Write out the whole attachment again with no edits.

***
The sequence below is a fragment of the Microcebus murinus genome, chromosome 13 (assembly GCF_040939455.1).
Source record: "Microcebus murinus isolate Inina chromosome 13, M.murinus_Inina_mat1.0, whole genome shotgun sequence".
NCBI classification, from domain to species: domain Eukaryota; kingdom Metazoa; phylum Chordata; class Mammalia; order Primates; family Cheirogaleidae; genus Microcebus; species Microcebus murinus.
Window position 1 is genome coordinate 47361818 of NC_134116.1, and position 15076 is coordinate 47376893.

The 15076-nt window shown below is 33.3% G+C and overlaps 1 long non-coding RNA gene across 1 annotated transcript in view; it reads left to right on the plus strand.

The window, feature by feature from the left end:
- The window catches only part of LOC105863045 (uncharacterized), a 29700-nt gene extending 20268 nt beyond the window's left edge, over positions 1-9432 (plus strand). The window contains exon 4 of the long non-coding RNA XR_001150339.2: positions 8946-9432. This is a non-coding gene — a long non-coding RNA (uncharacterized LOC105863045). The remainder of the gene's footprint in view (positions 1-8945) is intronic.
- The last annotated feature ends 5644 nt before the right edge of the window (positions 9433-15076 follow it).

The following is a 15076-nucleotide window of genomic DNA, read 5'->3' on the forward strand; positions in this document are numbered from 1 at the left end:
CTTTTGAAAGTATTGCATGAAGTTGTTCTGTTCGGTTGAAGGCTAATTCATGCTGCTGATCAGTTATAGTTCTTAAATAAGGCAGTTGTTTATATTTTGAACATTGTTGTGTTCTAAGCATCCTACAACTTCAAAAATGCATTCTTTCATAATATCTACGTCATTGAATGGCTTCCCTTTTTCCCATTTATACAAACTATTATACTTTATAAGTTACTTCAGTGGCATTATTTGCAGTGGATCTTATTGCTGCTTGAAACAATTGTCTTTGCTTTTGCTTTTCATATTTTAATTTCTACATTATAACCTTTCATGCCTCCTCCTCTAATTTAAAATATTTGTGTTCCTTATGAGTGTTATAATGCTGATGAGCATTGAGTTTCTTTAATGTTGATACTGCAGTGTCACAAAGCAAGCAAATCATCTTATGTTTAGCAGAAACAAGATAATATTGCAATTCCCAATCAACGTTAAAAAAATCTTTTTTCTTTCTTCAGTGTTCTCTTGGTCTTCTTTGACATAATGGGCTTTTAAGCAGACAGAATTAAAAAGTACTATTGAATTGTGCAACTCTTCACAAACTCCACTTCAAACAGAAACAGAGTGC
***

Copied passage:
The sequence below is a fragment of the Microcebus murinus genome, chromosome 13 (assembly GCF_040939455.1).
Source record: "Microcebus murinus isolate Inina chromosome 13, M.murinus_Inina_mat1.0, whole genome shotgun sequence".
NCBI classification, from domain to species: domain Eukaryota; kingdom Metazoa; phylum Chordata; class Mammalia; order Primates; family Cheirogaleidae; genus Microcebus; species Microcebus murinus.
Window position 1 is genome coordinate 47361818 of NC_134116.1, and position 15076 is coordinate 47376893.

The 15076-nt window shown below is 33.3% G+C and overlaps 1 long non-coding RNA gene across 1 annotated transcript in view; it reads left to right on the plus strand.

The window, feature by feature from the left end:
- The window catches only part of LOC105863045 (uncharacterized), a 29700-nt gene extending 20268 nt beyond the window's left edge, over positions 1-9432 (plus strand). The window contains exon 4 of the long non-coding RNA XR_001150339.2: positions 8946-9432. This is a non-coding gene — a long non-coding RNA (uncharacterized LOC105863045). The remainder of the gene's footprint in view (positions 1-8945) is intronic.
- The last annotated feature ends 5644 nt before the right edge of the window (positions 9433-15076 follow it).

The following is a 15076-nucleotide window of genomic DNA, read 5'->3' on the forward strand; positions in this document are numbered from 1 at the left end:
CTTTTGAAAGTATTGCATGAAGTTGTTCTGTTCGGTTGAAGGCTAATTCATGCTGCTGATCAGTTATAGTTCTTAAATAAGGCAGTTGTTTATATTTTGAACATTGTTGTGTTCTAAGCATCCTACAACTTCAAAAATGCATTCTTTCATAATATCTACGTCATTGAATGGCTTCCCTTTTTCCCATTTATACAAACTATTATACTTTATAAGTTACTTCAGTGGCATTATTTGCAGTGGATCTTATTGCTGCTTGAAACAATTGTCTTTGCTTTTGCTTTTCATATTTTAATTTCTACATTATAACCTTTCATGCCTCCTCCTCTAATTTAAAATATTTGTGTTCCTTATGAGTGTTATAATGCTGATGAGCATTGAGTTTCTTTAATGTTGATACTGCAGTGTCACAAAGCAAGCAAATCATCTTATGTTTAGCAGAAACAAGATAATATTGCAATTCCCAATCAACGTTAAAAAAATCTTTTTTCTTTCTTCAGTGTTCTCTTGGTCTTCTTTGACATAATGGGCTTTTAAGCAGACAGAATTAAAAAGTACTATTGAATTGTGCAACTCTTCACAAACTCCACTTCAAACAGAAACAGAGTGC